The adoption of an electronic health record did not improve A1c values in Type 2 diabetes

Harry B Burke, Dorothy A Becher, Albert Hoang, Ronald W Gimbel


Background: A major justification for the clinical adoption of electronic health records (EHRs) was the expectation that it would improve the quality of medical care. No longitudinal study has tested this assumption.

Objective: We used hemoglobin A1c, a recognized clinical quality measure directly related to diabetes outcomes, to assess the effect of EHR use on clinical quality.

Methods: We performed a five-and-one-half-year multicentre longitudinal retrospective study of the A1c values of 537 type 2 diabetic patients. The same patients had to have been seen on at least three occasions: once approximately six months prior to EHR adoption (before-EHR), once approximately six months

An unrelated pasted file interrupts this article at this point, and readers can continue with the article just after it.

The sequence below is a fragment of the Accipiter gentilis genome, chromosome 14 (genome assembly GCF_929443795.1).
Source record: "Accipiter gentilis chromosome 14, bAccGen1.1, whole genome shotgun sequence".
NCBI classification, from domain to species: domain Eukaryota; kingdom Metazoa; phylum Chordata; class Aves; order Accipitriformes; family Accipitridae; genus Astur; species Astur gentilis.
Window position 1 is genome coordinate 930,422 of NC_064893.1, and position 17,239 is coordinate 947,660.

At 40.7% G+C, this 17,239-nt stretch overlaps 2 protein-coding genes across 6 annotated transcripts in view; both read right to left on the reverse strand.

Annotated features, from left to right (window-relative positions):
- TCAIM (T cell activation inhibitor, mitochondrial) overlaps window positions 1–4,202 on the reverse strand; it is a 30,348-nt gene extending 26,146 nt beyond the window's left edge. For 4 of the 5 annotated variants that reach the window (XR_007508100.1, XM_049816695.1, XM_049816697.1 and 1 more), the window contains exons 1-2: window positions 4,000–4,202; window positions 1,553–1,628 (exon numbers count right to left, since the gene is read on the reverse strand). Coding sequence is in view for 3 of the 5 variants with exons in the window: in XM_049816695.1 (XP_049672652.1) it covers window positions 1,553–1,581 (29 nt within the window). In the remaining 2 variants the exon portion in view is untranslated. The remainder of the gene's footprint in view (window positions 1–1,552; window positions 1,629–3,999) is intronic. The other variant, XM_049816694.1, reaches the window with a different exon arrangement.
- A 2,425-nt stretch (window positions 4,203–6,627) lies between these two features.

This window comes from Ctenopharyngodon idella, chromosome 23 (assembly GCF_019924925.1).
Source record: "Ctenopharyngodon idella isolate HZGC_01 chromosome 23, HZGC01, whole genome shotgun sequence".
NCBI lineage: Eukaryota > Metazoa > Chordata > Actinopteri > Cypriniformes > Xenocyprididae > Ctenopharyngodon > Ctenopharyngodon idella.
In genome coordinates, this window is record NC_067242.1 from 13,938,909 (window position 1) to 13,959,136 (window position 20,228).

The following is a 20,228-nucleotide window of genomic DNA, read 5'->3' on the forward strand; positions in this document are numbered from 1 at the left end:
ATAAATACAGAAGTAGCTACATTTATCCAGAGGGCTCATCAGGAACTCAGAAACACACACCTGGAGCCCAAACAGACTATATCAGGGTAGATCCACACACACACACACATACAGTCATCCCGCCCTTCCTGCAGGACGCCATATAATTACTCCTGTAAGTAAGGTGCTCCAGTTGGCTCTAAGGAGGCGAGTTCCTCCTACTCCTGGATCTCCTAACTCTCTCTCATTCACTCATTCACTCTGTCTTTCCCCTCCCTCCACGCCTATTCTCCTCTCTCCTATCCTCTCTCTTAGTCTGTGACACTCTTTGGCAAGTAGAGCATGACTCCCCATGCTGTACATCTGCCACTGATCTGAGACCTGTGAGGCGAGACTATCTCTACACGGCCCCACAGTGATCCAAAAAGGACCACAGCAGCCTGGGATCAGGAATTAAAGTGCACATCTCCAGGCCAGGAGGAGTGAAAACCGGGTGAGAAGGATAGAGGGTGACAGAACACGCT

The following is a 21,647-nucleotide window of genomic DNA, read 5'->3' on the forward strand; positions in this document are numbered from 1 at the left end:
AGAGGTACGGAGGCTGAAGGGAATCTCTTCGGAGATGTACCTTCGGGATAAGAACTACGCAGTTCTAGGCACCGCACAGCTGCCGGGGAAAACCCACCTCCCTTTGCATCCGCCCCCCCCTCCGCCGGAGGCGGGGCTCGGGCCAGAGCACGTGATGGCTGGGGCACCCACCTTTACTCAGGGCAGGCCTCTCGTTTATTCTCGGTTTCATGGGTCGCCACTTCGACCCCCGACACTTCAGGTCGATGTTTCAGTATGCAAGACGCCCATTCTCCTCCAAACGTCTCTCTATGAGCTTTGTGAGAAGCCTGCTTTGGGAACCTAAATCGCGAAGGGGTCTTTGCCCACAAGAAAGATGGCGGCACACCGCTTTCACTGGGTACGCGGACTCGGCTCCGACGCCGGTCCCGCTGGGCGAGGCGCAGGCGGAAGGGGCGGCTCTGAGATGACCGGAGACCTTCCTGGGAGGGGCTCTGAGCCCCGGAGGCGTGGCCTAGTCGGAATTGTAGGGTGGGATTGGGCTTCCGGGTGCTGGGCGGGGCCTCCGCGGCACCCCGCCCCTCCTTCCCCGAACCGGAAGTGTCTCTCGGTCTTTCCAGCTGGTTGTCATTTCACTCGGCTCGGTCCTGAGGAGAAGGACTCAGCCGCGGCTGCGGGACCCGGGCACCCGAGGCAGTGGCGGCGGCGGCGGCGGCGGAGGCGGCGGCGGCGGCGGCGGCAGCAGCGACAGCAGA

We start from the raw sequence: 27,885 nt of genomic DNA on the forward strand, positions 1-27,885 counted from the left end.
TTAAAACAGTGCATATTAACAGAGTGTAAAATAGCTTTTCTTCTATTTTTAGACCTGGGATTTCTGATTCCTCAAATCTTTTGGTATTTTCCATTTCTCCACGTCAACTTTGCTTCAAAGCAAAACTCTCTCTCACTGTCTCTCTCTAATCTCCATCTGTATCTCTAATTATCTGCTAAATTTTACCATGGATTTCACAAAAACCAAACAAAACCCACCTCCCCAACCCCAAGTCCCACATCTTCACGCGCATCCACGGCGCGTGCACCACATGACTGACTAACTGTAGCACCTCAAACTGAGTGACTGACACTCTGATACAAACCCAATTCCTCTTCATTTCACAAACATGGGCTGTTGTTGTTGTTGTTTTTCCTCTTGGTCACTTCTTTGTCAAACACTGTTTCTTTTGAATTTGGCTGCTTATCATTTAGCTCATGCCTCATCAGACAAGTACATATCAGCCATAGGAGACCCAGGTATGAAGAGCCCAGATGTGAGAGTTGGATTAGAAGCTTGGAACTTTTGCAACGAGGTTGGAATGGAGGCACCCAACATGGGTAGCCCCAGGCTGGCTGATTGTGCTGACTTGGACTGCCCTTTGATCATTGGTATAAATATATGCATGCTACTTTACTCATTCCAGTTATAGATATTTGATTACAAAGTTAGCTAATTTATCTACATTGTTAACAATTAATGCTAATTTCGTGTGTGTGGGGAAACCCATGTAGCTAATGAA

after EHR adoption (after-EHR) and once approximately five years after EHR adoption (five-years), for a total of 1,611 notes.

Results: The overall mean confidence interval (CI) A1c values for the before- EHR, after-EHR and five-years were 7.07 (6.91 – 7.23), 7.33 (7.14 – 7.52) and 7.19 (7.06 – 7.32), respectively. There was a small but significant increase in A1c values between before-EHR and after-EHR, p = .04; there were no other significant differences. There was a significant decrease in notes missing at least one A1c value, from 42% before-EHR to 16% five-years (p < .001).

Conclusion: We found that based on patient’s A1c values, EHRs did not improve the clinical quality of diabetic care in six months and five years after EHR adoption. To our knowledge, this is the first longitudinal study to directly assess the relationship
between the use of an EHR and clinical quality.



quality; medical care; electronic health record; diabetes

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